When planning leadership training, it is important to have certain outcomes in mind. While speaking with clients, one thing I find useful to do is to ask them to describe the improvements they imagine and then work with those to refine them to specific objectives of the training intervention.
This helps, because very often, “stated objectives” are cliches that few really are clear about. “Improved communication” is difficult to plan, but if we can talk about what changes they would like to see, things become more realistic. Working toward it becomes easier and results become more attainable.
There is a fantasy about leadership training that it is only for leaders and it deals only with how to lead. Actually, that is not true. The human mind is complex and interconnected. You can’t change one part like a car. To have results, what really needs to happen, is to work with the entire person, help develop an understanding of what’s really happening, and even more important, understand what really needs to change and the extent of it.
Many trainers make the mistake of addressing the symptoms without touching their causes. It may result in temporary relief from symptoms, but to really cause change, the underlying causes behind them need to be addressed. For example, realizing the need for assertiveness and figuring out how to be assertive may make a person a little more outspoken for a while, but for that person to have belief in himself and spontaneously convey that belief when needed needs for that person to look at the reasons behind his/her devaluing their own wishes. What needs does that satisfy, what fears does it take care of, and so on.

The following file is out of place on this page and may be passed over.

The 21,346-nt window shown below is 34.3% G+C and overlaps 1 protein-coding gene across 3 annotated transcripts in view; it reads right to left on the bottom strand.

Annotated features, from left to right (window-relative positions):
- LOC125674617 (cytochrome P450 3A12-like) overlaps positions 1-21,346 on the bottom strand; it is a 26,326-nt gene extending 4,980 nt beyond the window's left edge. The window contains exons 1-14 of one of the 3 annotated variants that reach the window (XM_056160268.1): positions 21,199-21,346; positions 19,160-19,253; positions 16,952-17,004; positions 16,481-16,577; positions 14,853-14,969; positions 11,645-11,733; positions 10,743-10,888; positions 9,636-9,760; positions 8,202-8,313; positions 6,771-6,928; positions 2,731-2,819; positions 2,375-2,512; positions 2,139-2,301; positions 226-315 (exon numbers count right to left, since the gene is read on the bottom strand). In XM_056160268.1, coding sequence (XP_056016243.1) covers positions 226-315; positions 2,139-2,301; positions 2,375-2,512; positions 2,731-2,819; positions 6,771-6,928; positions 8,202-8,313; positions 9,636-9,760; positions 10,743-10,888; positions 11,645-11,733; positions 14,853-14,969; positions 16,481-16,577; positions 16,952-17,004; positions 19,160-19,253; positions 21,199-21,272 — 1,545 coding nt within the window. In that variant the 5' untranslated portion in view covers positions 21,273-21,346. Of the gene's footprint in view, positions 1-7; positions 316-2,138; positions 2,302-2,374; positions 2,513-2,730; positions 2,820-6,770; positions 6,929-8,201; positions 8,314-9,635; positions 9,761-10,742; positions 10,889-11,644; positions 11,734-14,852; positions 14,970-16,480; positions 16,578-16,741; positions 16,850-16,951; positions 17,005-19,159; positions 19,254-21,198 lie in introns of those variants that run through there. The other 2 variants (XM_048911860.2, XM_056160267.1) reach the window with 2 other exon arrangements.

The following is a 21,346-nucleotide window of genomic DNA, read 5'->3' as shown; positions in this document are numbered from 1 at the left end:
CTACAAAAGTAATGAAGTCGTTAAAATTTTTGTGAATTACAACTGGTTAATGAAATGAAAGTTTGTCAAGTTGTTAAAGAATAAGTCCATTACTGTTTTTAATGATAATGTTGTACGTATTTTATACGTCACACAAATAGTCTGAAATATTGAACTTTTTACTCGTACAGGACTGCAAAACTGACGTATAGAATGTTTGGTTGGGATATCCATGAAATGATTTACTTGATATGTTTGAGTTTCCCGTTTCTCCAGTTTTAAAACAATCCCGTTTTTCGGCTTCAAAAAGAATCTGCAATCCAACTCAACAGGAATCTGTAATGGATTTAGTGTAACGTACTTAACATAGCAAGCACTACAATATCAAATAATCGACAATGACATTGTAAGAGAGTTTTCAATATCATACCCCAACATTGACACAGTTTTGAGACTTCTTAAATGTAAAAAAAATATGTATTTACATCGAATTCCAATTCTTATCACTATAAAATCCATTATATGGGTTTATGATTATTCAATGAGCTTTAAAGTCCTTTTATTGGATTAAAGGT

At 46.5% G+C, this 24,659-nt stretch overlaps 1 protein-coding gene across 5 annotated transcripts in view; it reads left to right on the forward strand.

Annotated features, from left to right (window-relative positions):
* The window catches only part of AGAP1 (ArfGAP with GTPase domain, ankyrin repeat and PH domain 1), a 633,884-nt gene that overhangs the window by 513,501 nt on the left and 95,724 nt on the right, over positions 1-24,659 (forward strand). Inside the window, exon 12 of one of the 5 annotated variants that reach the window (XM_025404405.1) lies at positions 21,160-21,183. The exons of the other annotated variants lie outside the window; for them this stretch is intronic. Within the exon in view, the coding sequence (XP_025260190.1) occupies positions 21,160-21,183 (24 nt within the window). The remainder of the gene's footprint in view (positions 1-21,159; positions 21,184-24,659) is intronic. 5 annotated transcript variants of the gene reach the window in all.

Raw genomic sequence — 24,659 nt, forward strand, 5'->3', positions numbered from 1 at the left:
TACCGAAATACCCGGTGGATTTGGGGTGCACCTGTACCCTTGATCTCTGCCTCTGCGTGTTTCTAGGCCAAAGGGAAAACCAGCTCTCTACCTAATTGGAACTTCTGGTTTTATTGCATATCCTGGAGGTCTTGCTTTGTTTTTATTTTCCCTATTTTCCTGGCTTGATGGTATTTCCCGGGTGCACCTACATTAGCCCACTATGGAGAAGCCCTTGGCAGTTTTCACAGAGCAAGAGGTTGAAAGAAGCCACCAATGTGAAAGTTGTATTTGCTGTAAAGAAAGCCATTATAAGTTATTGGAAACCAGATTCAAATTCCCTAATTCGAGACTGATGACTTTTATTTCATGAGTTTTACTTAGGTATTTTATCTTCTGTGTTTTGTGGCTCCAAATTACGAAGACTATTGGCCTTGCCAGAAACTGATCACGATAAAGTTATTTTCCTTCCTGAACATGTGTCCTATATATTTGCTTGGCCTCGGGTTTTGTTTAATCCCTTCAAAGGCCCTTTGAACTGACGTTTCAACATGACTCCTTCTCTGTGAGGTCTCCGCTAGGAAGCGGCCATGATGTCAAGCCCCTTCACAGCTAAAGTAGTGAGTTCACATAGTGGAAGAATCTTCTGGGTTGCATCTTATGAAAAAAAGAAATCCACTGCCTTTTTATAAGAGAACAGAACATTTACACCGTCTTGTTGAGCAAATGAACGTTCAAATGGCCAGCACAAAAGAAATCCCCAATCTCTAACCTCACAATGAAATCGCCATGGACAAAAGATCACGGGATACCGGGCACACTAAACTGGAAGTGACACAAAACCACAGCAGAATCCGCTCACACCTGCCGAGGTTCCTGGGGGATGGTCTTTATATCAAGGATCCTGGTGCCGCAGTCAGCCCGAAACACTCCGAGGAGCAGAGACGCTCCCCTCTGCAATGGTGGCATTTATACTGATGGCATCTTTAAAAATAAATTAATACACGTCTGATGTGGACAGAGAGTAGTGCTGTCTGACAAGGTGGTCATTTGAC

Creating that understanding and working with limiting beliefs will open up many changes which will not necessarily be only about assertiveness. The need for change in assertiveness is more a gateway to the overall change. The unconscious mind shares a lot of its “diagnosis” when picturing the changes and can often provide powerful starting points which training jargon can’t.
Toward this end, I suggest spending some imagination time to describe what the desired changes will be like is in itself the most important part of the programme and the first step of the intervention.
Before even calling a consultant into the picture, it is important to have a clear idea of:
- What are we trying to change?
- What would we like to see?
- How much time, money and effort are we able to invest?